Above: Starbucks on Main Street reopened for mobile app take out late last week after closing in March.
By Hope McKinney
The number of new confirmed cases of COVID-19 is 164 new cases; the state now has a total of 11,614 confirmed coronavirus cases. An additional 14 people have died. The number of cases in East Greenwich is 58 (down 2 from Monday’s total due to clarifications). Raimondo said there is not yet a decline but a steady plateau. Find all of today’s data on the Dept. of Health’s data dashboard HERE.
At her press briefing Tuesday, Raimondo said with a projected $800 million budget shortfall, she didn’t see a way around furloughs of state employees but she offered no details. The state has $1.2 billion in federal stimulus money but that’s targeted to COVID-19 spending. Legislators in Washington D.C. are working on additional aide for states and municipalities in particular but nothing is finalized.
Meanwhile, Raimondo said COVID-19 crisis has hit hardest in communal living environments, such as nursing homes, where residents live in close proximity, are older and often in failing health. That cocktail has proved deadly, with 70 percent of COVID-19 deaths happening to those living in congregate living facilities. To help stabilize the nursing home workforce, Raimondo said the state has committed more than $8.2 million to provide additional pay to the low-wage frontline workers through the Congregate Care Workforce Stabilization Fund announced two weeks ago.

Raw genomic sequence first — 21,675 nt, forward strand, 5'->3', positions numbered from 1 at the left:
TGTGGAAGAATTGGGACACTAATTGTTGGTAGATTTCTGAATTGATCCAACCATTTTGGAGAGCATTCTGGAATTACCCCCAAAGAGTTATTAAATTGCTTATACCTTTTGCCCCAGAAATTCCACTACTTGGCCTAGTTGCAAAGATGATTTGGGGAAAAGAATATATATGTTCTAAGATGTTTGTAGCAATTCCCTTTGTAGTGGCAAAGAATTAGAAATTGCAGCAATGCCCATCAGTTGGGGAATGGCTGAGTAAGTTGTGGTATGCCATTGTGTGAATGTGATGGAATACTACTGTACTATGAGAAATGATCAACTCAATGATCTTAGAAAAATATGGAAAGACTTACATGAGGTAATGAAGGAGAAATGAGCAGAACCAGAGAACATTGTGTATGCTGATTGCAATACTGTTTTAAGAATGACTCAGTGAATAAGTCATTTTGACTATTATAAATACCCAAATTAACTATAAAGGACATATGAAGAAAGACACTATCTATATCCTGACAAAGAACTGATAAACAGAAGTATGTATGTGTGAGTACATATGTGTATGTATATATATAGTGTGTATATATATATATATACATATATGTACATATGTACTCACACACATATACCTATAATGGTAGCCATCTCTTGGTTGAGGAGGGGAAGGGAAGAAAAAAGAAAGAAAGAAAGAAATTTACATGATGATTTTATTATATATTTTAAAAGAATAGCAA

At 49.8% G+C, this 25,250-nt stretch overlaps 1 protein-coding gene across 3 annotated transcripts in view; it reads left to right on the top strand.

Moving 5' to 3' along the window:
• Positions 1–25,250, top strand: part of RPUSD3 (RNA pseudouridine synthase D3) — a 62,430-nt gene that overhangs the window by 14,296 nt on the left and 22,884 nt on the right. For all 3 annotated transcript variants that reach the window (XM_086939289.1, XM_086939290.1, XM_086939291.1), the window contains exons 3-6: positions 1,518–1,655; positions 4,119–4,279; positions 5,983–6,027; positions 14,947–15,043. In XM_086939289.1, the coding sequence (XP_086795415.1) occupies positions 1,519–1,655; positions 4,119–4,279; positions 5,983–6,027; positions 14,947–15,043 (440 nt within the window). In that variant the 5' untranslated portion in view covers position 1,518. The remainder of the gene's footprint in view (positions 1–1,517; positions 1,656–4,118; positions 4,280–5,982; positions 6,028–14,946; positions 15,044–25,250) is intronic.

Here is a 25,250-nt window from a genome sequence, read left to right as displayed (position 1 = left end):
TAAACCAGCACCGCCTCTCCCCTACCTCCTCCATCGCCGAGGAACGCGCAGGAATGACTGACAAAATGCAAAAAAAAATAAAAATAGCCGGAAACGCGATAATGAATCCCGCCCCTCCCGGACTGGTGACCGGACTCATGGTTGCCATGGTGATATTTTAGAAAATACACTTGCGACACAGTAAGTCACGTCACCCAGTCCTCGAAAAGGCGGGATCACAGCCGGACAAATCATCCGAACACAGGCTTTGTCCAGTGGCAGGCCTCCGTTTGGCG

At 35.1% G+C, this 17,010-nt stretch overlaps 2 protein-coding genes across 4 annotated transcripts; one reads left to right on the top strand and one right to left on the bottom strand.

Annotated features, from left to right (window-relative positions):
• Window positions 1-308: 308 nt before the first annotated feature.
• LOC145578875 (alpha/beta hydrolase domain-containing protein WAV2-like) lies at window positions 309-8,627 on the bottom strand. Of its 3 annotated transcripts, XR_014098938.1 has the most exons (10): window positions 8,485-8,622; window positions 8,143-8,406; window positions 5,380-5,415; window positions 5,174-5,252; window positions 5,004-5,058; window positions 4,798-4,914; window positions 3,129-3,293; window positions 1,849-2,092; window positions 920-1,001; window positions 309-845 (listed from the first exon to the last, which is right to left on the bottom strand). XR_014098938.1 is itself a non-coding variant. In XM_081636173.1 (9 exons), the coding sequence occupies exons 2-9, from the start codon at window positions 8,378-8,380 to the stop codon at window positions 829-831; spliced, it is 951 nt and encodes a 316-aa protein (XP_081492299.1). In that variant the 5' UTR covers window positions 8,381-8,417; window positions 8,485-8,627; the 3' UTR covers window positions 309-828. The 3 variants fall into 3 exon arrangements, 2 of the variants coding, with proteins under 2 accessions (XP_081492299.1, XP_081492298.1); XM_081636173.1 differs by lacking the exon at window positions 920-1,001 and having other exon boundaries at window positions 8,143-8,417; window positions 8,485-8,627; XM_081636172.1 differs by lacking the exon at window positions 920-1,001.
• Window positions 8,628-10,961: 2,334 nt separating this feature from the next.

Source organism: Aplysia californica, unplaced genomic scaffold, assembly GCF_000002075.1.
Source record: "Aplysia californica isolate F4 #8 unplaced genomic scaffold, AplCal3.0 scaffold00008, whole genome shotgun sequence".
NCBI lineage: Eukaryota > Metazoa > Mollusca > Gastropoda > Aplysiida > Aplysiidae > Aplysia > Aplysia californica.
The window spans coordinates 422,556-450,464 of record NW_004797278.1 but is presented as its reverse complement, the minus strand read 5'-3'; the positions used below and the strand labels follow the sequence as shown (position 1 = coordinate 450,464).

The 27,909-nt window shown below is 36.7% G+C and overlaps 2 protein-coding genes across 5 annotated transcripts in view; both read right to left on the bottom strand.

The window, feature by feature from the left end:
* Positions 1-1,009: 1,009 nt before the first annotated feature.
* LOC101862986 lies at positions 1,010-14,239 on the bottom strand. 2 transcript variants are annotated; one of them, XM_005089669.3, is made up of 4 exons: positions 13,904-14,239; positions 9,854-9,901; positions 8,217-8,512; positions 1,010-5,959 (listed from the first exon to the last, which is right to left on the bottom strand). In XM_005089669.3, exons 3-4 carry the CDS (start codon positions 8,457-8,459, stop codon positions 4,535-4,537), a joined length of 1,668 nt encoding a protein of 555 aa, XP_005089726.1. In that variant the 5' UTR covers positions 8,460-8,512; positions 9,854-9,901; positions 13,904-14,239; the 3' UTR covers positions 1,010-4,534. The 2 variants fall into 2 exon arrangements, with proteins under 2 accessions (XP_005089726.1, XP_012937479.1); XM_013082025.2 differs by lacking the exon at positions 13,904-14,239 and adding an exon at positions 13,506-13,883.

“More than $6 million is out the door and the other $2 million should be out this week,” Raimondo said. “The funding is expected to benefit more than 10,000 workers at more than 160 facilities.”
Dr. Nicole Alexander-Scott, the director of the state Department of Health, said they had completed the first round of cyclical testing in all nursing homes in the state. In order to stay on top of virus cases, the plan is to continue routine testing at all nursing homes for both residents and staff. They will be restarting the cycle with homes that have confirmed COVID-19 cases and continuing throughout the state.
Alexander-Scott also announced that businesses should have their COVID-19 control plans ready by Monday, May 18. These plans are intended to protect businesses, employees, customers and all residents by specifying the measures they will be taking to prevent the spread of the virus. The idea is to help people to feel comfortable returning to work and engaging with businesses. The template is posted in English and Spanish on the reopeningri.com website HERE.
“We’ll be activating further email blasts, Facebook events, social media campaigns and much more, all so we can continue to be available to the businesses as we go forward,” she said.
Raimondo emphasized the importance of having a contract tracing notebook where you write down who you were with and where you were every day, due to the increased possibility of being around many people. If you get sick and test positive for COVID-19, DOH will call you to find out who you’ve been in contact with – keeping track of those contacts in a notebook will make it easier for you and DOH and will help to pinpoint potential hotspots.